I don't intend to back up my verbal dump truck and unload my theological pronouncements in an attempt to hide that pile of praise. Rather, it seems appropriate to ponder how the Pope used his position of influence to pave the way for the Presidents Bush to preside over the unleashing of human liberty one nation at a time. It occurred to me today that three people--Reagan, Thatcher, and John Paul II--came to prominent positions on the world stage at about the same time and left it forever changed.
It turns out that George Weigel of the Foreign Policy Research Institute and John Fund of The Wall Street Jounal thought these thoughts first.
Weigel best summarizes the moral of this story:
Several lessons can be drawn from this analysis. First, the experience of John Paul II suggests that “civil society” is not simply institutional: a free press, free trade unions, free business organizations, free associations, etc. “Civil society” has an essential moral core.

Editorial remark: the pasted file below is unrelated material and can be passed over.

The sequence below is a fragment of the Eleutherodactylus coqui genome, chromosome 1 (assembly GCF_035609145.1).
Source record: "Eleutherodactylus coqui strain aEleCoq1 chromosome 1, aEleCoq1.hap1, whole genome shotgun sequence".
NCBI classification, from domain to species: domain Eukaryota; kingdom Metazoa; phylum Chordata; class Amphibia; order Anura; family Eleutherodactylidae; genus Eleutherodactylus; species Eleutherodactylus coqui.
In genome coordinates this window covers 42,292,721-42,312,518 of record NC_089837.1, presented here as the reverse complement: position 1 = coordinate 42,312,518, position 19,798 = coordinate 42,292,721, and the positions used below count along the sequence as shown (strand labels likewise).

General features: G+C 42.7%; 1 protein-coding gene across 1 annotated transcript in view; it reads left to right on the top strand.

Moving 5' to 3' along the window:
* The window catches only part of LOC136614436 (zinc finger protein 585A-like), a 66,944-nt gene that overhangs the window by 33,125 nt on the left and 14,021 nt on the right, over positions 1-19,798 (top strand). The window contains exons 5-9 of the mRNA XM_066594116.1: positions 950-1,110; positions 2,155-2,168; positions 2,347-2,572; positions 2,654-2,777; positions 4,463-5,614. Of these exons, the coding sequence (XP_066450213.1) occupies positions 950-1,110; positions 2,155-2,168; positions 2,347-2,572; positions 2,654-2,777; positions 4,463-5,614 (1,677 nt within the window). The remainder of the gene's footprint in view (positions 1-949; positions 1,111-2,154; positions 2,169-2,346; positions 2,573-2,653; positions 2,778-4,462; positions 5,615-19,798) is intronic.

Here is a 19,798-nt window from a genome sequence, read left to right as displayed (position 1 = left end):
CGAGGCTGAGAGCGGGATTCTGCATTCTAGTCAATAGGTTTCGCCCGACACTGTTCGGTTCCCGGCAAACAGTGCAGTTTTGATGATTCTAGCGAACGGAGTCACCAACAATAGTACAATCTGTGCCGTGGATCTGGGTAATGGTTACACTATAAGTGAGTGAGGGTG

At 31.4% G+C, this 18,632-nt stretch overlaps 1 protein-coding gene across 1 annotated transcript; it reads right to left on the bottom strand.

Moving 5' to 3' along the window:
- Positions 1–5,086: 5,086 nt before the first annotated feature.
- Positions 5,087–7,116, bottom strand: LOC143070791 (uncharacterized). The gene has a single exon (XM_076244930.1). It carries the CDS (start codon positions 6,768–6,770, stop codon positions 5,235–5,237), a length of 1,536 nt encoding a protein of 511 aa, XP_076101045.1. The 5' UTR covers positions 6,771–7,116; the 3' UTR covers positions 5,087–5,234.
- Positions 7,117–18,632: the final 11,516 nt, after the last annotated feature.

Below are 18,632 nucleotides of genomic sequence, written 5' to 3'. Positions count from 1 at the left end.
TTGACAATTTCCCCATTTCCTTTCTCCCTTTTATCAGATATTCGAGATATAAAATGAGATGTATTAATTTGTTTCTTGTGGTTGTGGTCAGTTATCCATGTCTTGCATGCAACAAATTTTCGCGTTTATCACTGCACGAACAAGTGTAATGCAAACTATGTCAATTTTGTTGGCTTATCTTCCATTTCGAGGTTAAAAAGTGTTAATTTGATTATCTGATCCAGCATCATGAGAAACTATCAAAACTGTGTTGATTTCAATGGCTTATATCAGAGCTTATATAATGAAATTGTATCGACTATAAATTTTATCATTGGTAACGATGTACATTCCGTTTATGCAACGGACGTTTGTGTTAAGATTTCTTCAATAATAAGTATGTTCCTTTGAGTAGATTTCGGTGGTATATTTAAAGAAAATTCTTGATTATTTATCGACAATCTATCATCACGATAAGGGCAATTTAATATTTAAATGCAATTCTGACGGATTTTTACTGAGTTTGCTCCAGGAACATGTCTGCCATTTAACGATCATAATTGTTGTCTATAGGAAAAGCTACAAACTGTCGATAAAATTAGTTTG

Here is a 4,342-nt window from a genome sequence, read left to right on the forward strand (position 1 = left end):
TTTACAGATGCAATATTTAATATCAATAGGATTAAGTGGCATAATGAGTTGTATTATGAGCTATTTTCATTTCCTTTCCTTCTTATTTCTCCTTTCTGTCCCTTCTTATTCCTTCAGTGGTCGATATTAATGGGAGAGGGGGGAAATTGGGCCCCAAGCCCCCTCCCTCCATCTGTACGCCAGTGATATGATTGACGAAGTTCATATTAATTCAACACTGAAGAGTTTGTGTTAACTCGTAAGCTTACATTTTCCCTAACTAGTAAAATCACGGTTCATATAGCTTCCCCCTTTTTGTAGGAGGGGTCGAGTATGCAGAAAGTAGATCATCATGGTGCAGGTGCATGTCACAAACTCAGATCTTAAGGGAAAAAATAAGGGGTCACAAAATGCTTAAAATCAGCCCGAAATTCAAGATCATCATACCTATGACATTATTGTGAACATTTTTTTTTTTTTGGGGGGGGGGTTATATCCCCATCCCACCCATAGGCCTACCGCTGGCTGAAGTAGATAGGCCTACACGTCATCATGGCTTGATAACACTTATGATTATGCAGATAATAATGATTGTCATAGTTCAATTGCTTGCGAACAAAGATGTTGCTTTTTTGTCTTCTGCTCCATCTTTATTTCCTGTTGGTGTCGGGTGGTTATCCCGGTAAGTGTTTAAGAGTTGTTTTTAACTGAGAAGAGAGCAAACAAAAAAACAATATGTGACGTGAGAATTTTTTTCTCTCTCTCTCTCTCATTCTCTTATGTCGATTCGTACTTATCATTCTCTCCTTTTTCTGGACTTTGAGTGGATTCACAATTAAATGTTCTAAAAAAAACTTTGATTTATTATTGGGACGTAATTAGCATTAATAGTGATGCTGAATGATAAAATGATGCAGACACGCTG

Secondly, John Paul’s strategy reminds us that “power” cannot be measured solely in terms of aggregates of military or economic capability. The “power of the powerless” is a real form of power.
In the third place, the Pope’s impact demonstrates that non-state actors count in contemporary world politics, and sometimes in decisive ways. John Paul II did not shape the history of our times as the sovereign of the Vatican City micro-state, but as the Bishop of Rome and the universal pastor of the Catholic Church.
In other words, power over people's souls wields immeasurable influence. Absolute power over people's souls . . . well, I'll leave that thought unfinished. Suffice it to say that the the last book of the New Testament further buttresses this point. May we beware the misnomer that only the Roman Catholic Church wields such power. Spiritual influence cuts both ways.